Less than 1 in 4 homeless housed by government scheme are in permanent housing, figures show

Less than 1 in 4 homeless housed by government scheme are in permanent housing, figures show

Less than one in four homeless people who were housed by the Government’s Everyone In scheme have been successful in moving into permanent accommodation, according to latest figures published by the BBC.

At the end of March last year, the Government informed the country about its new Everyone In scheme, which aimed to put a roof over the head of everyone on the streets in England by working with local councils to provide accommodation.

Initially, £3.2 million was pledged to fund the scheme, which saw homeless people moved into spots like empty hotels to reduce the spread of the virus and keep them safe.

As of January this year, 37,000 rough sleepers had been provided with a place to stay during the pandemic.

However, housing charity Shelter has warned that many of these homeless people are still in temporary accommodation – or may even be back on the streets.

After a Freedom of Information (FOI) request was submitted by the charity to every local authority in England, it was found that over three quarters of those initially accommodated (around 29,000 people) were in emergency or temporary accommodation or were likely to have returned to live on the streets.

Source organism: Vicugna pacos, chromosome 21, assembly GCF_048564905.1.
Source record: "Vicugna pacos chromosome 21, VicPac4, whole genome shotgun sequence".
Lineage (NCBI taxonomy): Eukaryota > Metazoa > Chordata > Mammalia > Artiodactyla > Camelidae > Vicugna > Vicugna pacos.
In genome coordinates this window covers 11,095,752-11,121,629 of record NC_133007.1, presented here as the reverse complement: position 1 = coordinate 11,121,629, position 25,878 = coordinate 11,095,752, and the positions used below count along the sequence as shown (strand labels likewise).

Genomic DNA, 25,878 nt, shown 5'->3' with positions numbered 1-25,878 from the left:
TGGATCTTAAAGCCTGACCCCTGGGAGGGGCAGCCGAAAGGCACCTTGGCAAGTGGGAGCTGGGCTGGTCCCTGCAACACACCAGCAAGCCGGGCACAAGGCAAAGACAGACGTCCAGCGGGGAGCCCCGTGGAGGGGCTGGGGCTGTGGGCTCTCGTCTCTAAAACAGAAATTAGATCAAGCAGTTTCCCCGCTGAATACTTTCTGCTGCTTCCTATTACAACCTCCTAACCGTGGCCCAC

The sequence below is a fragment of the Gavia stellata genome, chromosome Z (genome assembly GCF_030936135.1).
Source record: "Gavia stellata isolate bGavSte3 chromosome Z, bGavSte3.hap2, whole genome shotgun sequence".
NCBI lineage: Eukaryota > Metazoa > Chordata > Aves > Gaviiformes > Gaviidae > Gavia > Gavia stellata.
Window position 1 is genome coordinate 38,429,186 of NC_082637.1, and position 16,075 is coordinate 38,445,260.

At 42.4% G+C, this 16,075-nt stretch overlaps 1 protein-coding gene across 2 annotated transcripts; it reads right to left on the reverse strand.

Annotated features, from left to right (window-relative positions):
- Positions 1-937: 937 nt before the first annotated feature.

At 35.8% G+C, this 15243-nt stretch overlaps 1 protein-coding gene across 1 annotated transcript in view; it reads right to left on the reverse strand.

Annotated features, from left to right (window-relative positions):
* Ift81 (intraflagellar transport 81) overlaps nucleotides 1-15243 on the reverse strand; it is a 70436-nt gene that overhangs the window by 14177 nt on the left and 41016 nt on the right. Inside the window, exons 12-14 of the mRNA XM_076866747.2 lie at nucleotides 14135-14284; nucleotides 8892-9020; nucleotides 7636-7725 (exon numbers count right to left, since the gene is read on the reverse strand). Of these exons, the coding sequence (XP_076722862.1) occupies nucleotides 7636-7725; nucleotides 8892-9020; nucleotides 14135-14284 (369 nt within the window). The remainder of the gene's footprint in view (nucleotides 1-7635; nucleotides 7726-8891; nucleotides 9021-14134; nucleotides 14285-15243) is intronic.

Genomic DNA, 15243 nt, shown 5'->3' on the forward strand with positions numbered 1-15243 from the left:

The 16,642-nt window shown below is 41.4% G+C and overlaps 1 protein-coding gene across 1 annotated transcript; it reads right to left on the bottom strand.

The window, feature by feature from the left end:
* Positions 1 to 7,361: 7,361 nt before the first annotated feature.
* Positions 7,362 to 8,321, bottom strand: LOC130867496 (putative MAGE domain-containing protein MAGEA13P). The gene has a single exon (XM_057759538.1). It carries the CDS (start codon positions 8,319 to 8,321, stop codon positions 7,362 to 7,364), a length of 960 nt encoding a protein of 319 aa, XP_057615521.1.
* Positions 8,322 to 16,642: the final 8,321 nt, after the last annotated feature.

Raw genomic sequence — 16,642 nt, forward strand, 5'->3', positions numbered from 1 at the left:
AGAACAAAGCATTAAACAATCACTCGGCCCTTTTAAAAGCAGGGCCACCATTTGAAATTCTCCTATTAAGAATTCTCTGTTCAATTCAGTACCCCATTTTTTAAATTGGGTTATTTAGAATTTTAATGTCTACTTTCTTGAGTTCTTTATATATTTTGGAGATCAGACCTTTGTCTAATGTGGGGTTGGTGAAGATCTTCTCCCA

In response, the Government has said these figures are “misleading” and that it will “build on the progress made” by the scheme.

They are set to do this by providing more than £750 million this year in a bid to put a stop to homelessness and rough sleeping.

Despite this, Shelter has warned that the gains from the “watershed” scheme are at risk of being “squandered” if the Government does not ensure that accommodation becomes permanent.

Shelter’s chief executive, Polly Neate, said: “We’re gravely concerned that with funding for Everyone In running out, and councils returning to ‘business as usual’, we will see people forced out onto the streets.

“It would be a travesty if we allowed rough sleeping to slide back to pre-pandemic levels.

“The government needs to get a grip on this situation urgently and look at what comes next.”

Lauren started working for Gi Media in March 2021. She graduated from the University of Sheffield in 2019 with a degree in Journalism Studies and a Gold-Standard Diploma from the National Council of the Training of Journalists (NCTJ). She has several years of experience writing for both local and national media outlets.